How to Choose the Right 3D Printer Filament for Beginners


Did you know that if you use bad or non-uniform filament that it could damage your printer and your project? There’s a lot of ins and outs with these materials. If you are a beginner with 3D printing, it can be difficult to figure out what type of filament to use for your projects.

There are many types of 3D printer filaments available on the market, but not all filaments will work well for every project. We have compiled a list of helpful tips that will ensure that you choose the right type of filament for your specific needs so keep reading.

What to Consider When Choosing 3d Printer Filament

When choosing a filament, it is important to consider the following factors:

  • The type of project you are working on
  • The size and complexity of the project
  • The material that the object will be made out of
  • The printing temperature range required by the filament

Here is a list of some common types of 3d filament, along with their corresponding properties. In the list, we will include what projects these types of filament are used for. Essentially making the decision-making process significantly more simple for your 3d printer projects.

ABS (Acrylonitrile Butadiene Styrene)

This material is strong and durable, making it ideal for objects that need to withstand heavy use. It can also be painted or glued after printing. However, ABS can warp when exposed to high temperatures, so it is not recommended for projects that require high levels of precision.

The smell of ABS can become overpowering when melted.

-Printing Temperature: 220 – 250 degrees Celsius
-Layer Height: 0.15mm – 0.30mm

PLA (Polylactic Acid)

This material is a plant-based plastic that can be composted after use. It also has a lower risk for warping at high temperatures and does not require much force to create layers in your 3D print project. However, this filament tends to break more easily than other filaments, so it isn’t ideal for projects that need strength or durability like toys or figurines.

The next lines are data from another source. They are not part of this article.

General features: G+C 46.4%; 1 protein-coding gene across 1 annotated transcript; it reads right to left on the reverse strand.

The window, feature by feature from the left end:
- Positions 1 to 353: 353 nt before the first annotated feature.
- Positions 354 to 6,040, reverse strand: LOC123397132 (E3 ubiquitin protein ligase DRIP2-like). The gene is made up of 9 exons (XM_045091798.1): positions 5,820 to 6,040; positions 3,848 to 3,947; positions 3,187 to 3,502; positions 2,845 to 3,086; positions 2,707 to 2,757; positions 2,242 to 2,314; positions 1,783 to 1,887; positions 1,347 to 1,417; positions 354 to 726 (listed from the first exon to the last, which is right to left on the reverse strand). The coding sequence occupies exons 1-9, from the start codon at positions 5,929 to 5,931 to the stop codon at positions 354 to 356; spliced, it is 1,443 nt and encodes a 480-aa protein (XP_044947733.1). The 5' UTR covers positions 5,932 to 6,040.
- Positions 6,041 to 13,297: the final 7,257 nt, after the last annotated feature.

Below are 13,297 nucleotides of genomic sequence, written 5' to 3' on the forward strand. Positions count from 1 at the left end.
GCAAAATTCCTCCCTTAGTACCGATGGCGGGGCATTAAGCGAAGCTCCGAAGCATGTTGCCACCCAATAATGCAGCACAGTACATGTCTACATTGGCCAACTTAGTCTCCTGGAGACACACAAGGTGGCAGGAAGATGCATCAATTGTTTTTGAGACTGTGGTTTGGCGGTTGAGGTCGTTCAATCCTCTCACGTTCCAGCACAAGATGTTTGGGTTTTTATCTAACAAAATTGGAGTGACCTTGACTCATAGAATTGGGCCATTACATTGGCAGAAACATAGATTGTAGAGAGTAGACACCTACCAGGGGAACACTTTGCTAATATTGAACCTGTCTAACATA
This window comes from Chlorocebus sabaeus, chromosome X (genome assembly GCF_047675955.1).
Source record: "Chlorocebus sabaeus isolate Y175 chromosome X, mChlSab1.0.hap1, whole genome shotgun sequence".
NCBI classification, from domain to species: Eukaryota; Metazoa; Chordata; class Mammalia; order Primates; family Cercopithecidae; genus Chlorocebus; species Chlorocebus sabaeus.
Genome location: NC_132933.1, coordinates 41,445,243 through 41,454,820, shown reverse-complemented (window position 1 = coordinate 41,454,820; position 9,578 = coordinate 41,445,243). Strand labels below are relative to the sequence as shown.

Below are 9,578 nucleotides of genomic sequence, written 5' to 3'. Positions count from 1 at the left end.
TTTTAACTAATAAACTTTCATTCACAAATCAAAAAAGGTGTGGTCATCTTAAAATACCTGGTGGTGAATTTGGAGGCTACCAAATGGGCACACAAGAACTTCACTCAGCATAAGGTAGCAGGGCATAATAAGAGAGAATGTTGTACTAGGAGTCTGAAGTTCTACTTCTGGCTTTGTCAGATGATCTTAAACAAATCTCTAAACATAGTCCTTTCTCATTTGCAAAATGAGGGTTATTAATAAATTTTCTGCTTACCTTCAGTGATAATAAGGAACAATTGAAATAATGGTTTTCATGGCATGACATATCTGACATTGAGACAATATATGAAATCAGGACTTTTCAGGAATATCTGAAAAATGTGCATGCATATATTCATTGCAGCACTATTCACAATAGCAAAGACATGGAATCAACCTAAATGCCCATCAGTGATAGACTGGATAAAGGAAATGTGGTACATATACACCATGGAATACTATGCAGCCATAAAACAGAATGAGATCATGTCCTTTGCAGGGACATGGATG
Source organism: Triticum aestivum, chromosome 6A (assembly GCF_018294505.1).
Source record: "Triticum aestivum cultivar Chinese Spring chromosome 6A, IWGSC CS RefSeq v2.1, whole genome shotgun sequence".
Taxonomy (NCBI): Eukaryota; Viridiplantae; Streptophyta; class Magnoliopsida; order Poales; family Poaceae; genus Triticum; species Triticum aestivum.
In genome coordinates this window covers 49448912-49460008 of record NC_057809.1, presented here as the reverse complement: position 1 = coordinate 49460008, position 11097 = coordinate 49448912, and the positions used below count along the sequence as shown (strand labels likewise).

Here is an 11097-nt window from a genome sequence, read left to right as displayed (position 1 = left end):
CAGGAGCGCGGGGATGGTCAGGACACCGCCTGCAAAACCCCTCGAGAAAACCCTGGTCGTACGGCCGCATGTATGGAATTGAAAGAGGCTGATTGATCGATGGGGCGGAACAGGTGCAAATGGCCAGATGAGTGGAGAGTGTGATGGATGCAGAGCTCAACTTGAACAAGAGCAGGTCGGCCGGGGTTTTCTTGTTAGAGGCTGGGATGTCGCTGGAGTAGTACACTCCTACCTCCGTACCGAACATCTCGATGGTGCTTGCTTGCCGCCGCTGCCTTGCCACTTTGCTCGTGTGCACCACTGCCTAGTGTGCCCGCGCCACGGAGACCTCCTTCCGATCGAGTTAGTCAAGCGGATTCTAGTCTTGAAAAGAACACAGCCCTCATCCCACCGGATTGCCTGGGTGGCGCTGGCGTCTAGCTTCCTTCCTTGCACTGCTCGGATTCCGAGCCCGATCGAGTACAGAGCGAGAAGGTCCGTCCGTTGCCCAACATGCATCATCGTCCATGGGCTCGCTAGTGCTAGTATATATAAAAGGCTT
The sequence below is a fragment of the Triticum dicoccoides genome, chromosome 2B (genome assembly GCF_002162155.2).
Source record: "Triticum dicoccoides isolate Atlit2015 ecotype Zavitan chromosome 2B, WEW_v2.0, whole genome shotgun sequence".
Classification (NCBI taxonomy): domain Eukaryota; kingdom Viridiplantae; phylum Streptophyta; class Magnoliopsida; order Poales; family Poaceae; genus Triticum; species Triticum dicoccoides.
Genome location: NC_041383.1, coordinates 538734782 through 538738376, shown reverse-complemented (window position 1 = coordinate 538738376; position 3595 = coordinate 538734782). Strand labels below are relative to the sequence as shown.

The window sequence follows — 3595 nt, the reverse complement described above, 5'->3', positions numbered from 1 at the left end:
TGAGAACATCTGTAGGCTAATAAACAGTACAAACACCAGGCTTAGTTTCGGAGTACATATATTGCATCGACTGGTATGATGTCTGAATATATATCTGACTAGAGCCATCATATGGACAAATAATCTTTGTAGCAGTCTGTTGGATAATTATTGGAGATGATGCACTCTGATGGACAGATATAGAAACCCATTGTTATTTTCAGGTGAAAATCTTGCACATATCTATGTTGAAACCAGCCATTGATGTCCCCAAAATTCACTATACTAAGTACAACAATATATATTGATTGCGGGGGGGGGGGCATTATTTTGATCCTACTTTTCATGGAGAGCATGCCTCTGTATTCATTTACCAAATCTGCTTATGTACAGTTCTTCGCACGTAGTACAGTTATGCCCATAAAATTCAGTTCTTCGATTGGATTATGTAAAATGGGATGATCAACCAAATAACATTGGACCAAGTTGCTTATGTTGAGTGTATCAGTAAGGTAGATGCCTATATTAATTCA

Additionally, objects printed with PLA tend to warp if they’re exposed to moisture while cooling down after printing causing inaccuracies in larger prints.

-Printing Temperature: 180 – 220 degrees Celsius
-Layer Height: 0.15mm – 0.30mm

Nylon (Polyamide)

This filament is strong and durable, making it a great option for projects that need to be resistant to wear and tear. It also has a high melting point, meaning that objects printed with this filament will not deform when exposed to heat. However, nylon can be quite brittle and difficult to work with, so it is not recommended for beginners.

The printing temperature range required by nylon is quite large, so make sure your 3D printer can handle temperatures between 190 – 245 degrees Celsius.

-Printing Temperature: 190 – 245 degrees Celsius
-Layer Height: 0.15mm – 0.30mm

Polycarbonate (PC)

This filament is similar to ABS in that it has a high melting point and does not warp at higher temperatures, but it offers several other advantages as well. PC creates extremely tough prints with excellent layer bonding, making them more durable than those made from PLA or ABS filaments.

However, this material requires a heated bed so you can print without warping issues, which means your printer needs to have the ability to reach 110 degrees Celsius when printing larger objects like vases or figurines.

Additionally, 3D printed PCs tend to have the appearance of frosted glass due to their properties of translucency when exposed to UV light after being heated up during the printing process.

-Printing Temperature: 220 – 260 degrees Celsius
-Layer Height: 0.15mm – 0.30mm

Get Started the Right Way

The best way to find the right 3D printer filament for your needs is to experiment with a few different types. Once you have found a type of filament that works well for your project, stick with it! This will help you avoid any of the difficulties that can come with trying new filaments or not being knowledgeable about the choices at all.

Interested in learning more? Check out more of our useful articles.